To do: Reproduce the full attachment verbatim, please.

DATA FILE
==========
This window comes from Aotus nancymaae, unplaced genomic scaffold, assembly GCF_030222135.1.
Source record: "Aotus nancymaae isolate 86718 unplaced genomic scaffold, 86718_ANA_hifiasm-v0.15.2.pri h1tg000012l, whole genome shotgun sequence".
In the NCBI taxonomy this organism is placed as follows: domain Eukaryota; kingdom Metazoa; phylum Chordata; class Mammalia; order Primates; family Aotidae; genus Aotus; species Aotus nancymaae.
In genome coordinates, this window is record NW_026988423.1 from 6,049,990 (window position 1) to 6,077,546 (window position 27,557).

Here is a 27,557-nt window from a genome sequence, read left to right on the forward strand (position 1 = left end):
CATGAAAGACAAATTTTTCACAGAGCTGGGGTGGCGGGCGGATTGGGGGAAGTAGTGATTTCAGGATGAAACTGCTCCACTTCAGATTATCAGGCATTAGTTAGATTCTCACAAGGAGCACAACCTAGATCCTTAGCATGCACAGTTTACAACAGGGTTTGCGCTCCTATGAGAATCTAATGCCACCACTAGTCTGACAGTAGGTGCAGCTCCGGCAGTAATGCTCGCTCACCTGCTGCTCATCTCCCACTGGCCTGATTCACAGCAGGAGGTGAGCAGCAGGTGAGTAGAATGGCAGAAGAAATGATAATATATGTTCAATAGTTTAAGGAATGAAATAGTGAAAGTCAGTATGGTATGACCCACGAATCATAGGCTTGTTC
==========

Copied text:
This window comes from Aotus nancymaae, unplaced genomic scaffold, assembly GCF_030222135.1.
Source record: "Aotus nancymaae isolate 86718 unplaced genomic scaffold, 86718_ANA_hifiasm-v0.15.2.pri h1tg000012l, whole genome shotgun sequence".
In the NCBI taxonomy this organism is placed as follows: domain Eukaryota; kingdom Metazoa; phylum Chordata; class Mammalia; order Primates; family Aotidae; genus Aotus; species Aotus nancymaae.
In genome coordinates, this window is record NW_026988423.1 from 6,049,990 (window position 1) to 6,077,546 (window position 27,557).

Here is a 27,557-nt window from a genome sequence, read left to right on the forward strand (position 1 = left end):
CATGAAAGACAAATTTTTCACAGAGCTGGGGTGGCGGGCGGATTGGGGGAAGTAGTGATTTCAGGATGAAACTGCTCCACTTCAGATTATCAGGCATTAGTTAGATTCTCACAAGGAGCACAACCTAGATCCTTAGCATGCACAGTTTACAACAGGGTTTGCGCTCCTATGAGAATCTAATGCCACCACTAGTCTGACAGTAGGTGCAGCTCCGGCAGTAATGCTCGCTCACCTGCTGCTCATCTCCCACTGGCCTGATTCACAGCAGGAGGTGAGCAGCAGGTGAGTAGAATGGCAGAAGAAATGATAATATATGTTCAATAGTTTAAGGAATGAAATAGTGAAAGTCAGTATGGTATGACCCACGAATCATAGGCTTGTTC